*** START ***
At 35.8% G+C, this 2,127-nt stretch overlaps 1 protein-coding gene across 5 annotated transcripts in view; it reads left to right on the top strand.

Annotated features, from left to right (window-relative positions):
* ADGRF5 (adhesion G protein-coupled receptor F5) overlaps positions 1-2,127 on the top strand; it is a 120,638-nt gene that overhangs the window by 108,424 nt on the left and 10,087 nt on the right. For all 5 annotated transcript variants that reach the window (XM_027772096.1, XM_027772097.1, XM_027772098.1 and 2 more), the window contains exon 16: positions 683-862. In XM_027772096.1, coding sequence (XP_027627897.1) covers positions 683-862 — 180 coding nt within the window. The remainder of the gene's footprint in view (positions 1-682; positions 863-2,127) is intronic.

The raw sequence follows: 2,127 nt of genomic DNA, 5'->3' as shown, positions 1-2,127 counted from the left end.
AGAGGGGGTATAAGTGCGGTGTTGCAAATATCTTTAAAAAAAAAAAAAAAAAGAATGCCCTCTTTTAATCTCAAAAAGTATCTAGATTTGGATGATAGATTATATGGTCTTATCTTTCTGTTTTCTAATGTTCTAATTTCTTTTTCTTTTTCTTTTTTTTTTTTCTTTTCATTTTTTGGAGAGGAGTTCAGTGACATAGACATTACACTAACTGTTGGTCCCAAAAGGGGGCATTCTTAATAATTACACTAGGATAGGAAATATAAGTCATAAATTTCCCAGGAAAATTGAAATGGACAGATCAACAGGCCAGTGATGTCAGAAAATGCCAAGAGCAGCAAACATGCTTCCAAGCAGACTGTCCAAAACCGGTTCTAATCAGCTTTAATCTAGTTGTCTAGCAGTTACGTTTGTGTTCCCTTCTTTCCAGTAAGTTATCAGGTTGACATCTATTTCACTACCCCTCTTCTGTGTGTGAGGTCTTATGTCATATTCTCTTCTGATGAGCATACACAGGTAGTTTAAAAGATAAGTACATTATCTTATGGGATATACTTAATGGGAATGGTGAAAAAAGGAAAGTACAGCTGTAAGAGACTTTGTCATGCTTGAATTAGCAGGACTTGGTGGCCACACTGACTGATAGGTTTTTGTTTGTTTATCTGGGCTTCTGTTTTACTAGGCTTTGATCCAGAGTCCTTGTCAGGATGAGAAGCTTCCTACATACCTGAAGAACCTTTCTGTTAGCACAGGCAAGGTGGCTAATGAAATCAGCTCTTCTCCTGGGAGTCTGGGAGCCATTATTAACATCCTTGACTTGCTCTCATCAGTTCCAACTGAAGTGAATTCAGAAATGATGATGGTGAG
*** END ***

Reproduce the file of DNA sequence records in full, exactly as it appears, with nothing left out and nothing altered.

At 35.8% G+C, this 2,127-nt stretch overlaps 1 protein-coding gene across 5 annotated transcripts in view; it reads left to right on the top strand.

Annotated features, from left to right (window-relative positions):
* ADGRF5 (adhesion G protein-coupled receptor F5) overlaps positions 1-2,127 on the top strand; it is a 120,638-nt gene that overhangs the window by 108,424 nt on the left and 10,087 nt on the right. For all 5 annotated transcript variants that reach the window (XM_027772096.1, XM_027772097.1, XM_027772098.1 and 2 more), the window contains exon 16: positions 683-862. In XM_027772096.1, coding sequence (XP_027627897.1) covers positions 683-862 — 180 coding nt within the window. The remainder of the gene's footprint in view (positions 1-682; positions 863-2,127) is intronic.

The raw sequence follows: 2,127 nt of genomic DNA, 5'->3' as shown, positions 1-2,127 counted from the left end.
AGAGGGGGTATAAGTGCGGTGTTGCAAATATCTTTAAAAAAAAAAAAAAAAAGAATGCCCTCTTTTAATCTCAAAAAGTATCTAGATTTGGATGATAGATTATATGGTCTTATCTTTCTGTTTTCTAATGTTCTAATTTCTTTTTCTTTTTCTTTTTTTTTTTTCTTTTCATTTTTTGGAGAGGAGTTCAGTGACATAGACATTACACTAACTGTTGGTCCCAAAAGGGGGCATTCTTAATAATTACACTAGGATAGGAAATATAAGTCATAAATTTCCCAGGAAAATTGAAATGGACAGATCAACAGGCCAGTGATGTCAGAAAATGCCAAGAGCAGCAAACATGCTTCCAAGCAGACTGTCCAAAACCGGTTCTAATCAGCTTTAATCTAGTTGTCTAGCAGTTACGTTTGTGTTCCCTTCTTTCCAGTAAGTTATCAGGTTGACATCTATTTCACTACCCCTCTTCTGTGTGTGAGGTCTTATGTCATATTCTCTTCTGATGAGCATACACAGGTAGTTTAAAAGATAAGTACATTATCTTATGGGATATACTTAATGGGAATGGTGAAAAAAGGAAAGTACAGCTGTAAGAGACTTTGTCATGCTTGAATTAGCAGGACTTGGTGGCCACACTGACTGATAGGTTTTTGTTTGTTTATCTGGGCTTCTGTTTTACTAGGCTTTGATCCAGAGTCCTTGTCAGGATGAGAAGCTTCCTACATACCTGAAGAACCTTTCTGTTAGCACAGGCAAGGTGGCTAATGAAATCAGCTCTTCTCCTGGGAGTCTGGGAGCCATTATTAACATCCTTGACTTGCTCTCATCAGTTCCAACTGAAGTGAATTCAGAAATGATGATGGTGAG